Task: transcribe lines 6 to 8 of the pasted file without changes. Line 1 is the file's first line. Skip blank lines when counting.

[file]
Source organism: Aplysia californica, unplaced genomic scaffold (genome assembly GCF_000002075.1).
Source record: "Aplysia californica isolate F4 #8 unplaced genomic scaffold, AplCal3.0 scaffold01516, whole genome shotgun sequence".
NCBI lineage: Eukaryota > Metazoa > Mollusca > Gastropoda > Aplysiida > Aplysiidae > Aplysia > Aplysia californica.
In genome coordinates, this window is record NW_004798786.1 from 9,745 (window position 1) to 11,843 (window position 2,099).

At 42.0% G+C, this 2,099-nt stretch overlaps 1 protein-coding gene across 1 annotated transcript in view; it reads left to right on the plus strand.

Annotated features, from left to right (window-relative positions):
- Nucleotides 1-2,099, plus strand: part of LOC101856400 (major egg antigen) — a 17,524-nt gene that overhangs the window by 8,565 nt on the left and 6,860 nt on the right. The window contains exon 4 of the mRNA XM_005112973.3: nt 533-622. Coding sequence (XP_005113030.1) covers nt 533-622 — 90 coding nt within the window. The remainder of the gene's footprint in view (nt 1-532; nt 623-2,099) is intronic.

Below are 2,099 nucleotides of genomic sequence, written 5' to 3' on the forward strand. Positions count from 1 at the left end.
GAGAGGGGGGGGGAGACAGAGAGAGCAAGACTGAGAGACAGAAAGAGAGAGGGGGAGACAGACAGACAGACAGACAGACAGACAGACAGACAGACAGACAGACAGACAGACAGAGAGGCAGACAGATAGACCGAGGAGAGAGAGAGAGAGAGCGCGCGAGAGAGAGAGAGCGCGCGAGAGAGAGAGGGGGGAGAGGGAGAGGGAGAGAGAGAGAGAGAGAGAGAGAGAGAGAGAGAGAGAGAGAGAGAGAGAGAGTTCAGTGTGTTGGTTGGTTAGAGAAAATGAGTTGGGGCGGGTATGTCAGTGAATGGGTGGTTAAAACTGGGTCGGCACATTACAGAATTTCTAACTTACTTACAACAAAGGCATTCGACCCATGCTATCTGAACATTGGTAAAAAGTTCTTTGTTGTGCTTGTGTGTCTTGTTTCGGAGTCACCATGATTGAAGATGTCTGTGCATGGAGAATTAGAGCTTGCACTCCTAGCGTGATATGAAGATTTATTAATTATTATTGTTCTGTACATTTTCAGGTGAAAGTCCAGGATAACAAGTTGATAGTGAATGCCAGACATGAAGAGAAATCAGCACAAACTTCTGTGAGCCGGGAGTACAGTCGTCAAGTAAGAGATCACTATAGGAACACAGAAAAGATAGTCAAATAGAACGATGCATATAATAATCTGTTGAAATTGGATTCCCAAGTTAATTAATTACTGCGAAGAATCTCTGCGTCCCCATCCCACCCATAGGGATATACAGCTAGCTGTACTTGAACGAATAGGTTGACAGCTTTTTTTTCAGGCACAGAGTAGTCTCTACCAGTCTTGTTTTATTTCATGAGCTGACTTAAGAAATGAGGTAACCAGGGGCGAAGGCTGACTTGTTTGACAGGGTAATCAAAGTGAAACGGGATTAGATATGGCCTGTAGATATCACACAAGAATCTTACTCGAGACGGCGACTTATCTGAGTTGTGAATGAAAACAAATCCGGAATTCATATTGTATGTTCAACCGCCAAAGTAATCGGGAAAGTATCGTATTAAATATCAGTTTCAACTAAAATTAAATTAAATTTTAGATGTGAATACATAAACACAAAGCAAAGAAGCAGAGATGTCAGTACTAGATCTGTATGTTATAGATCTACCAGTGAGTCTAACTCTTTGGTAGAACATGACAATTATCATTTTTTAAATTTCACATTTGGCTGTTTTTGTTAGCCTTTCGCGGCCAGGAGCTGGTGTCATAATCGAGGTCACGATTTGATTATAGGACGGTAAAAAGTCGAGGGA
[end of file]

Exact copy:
Annotated features, from left to right (window-relative positions):
- Nucleotides 1-2,099, plus strand: part of LOC101856400 (major egg antigen) — a 17,524-nt gene that overhangs the window by 8,565 nt on the left and 6,860 nt on the right. The window contains exon 4 of the mRNA XM_005112973.3: nt 533-622. Coding sequence (XP_005113030.1) covers nt 533-622 — 90 coding nt within the window. The remainder of the gene's footprint in view (nt 1-532; nt 623-2,099) is intronic.

Below are 2,099 nucleotides of genomic sequence, written 5' to 3' on the forward strand. Positions count from 1 at the left end.